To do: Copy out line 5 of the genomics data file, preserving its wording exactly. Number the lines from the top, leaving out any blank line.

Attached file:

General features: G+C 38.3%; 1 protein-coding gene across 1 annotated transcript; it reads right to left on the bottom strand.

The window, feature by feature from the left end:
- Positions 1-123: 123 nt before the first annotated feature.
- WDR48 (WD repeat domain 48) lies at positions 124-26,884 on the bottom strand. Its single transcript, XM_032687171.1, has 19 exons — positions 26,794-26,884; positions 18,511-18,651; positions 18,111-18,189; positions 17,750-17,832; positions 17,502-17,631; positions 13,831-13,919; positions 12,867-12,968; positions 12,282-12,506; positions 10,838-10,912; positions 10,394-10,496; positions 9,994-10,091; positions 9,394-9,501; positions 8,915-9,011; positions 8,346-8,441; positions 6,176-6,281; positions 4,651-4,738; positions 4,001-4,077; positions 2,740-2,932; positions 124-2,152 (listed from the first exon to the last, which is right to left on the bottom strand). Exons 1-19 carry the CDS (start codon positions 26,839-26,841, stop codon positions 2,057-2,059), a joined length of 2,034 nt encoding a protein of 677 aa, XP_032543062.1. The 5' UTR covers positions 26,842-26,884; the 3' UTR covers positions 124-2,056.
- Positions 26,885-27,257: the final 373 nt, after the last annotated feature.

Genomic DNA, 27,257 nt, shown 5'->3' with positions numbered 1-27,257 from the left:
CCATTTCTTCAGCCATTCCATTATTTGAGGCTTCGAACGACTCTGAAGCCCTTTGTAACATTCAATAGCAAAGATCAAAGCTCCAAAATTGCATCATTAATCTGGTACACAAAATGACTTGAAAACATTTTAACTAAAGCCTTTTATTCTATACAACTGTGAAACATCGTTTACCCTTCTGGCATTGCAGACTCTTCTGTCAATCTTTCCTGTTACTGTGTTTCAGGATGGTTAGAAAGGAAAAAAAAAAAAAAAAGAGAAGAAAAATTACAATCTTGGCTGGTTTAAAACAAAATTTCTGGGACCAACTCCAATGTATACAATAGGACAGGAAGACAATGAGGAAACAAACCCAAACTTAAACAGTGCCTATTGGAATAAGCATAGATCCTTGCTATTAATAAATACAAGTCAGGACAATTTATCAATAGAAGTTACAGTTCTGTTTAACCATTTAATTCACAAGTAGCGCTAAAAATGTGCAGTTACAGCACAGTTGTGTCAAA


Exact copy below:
- Positions 26,885-27,257: the final 373 nt, after the last annotated feature.